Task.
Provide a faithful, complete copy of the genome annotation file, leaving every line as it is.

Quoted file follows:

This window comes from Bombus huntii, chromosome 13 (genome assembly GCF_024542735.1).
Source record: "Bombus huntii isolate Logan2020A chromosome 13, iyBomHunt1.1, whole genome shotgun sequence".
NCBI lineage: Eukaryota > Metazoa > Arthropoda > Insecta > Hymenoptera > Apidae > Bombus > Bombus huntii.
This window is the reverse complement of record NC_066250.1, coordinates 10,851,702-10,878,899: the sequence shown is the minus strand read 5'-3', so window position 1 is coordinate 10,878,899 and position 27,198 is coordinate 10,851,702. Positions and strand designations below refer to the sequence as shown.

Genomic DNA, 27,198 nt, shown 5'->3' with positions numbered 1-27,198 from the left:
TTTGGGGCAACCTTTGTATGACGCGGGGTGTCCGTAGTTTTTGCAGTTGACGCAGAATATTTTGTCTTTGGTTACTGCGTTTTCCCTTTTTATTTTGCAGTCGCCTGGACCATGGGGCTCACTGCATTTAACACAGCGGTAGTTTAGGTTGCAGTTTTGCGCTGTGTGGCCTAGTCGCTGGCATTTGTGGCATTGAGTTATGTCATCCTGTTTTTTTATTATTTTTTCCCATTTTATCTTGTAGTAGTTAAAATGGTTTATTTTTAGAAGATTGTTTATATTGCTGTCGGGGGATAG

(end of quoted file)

This window comes from Bombus huntii, chromosome 13 (genome assembly GCF_024542735.1).
Source record: "Bombus huntii isolate Logan2020A chromosome 13, iyBomHunt1.1, whole genome shotgun sequence".
NCBI lineage: Eukaryota > Metazoa > Arthropoda > Insecta > Hymenoptera > Apidae > Bombus > Bombus huntii.
This window is the reverse complement of record NC_066250.1, coordinates 10,851,702-10,878,899: the sequence shown is the minus strand read 5'-3', so window position 1 is coordinate 10,878,899 and position 27,198 is coordinate 10,851,702. Positions and strand designations below refer to the sequence as shown.

Genomic DNA, 27,198 nt, shown 5'->3' with positions numbered 1-27,198 from the left:
TTTGGGGCAACCTTTGTATGACGCGGGGTGTCCGTAGTTTTTGCAGTTGACGCAGAATATTTTGTCTTTGGTTACTGCGTTTTCCCTTTTTATTTTGCAGTCGCCTGGACCATGGGGCTCACTGCATTTAACACAGCGGTAGTTTAGGTTGCAGTTTTGCGCTGTGTGGCCTAGTCGCTGGCATTTGTGGCATTGAGTTATGTCATCCTGTTTTTTTATTATTTTTTCCCATTTTATCTTGTAGTAGTTAAAATGGTTTATTTTTAGAAGATTGTTTATATTGCTGTCGGGGGATAG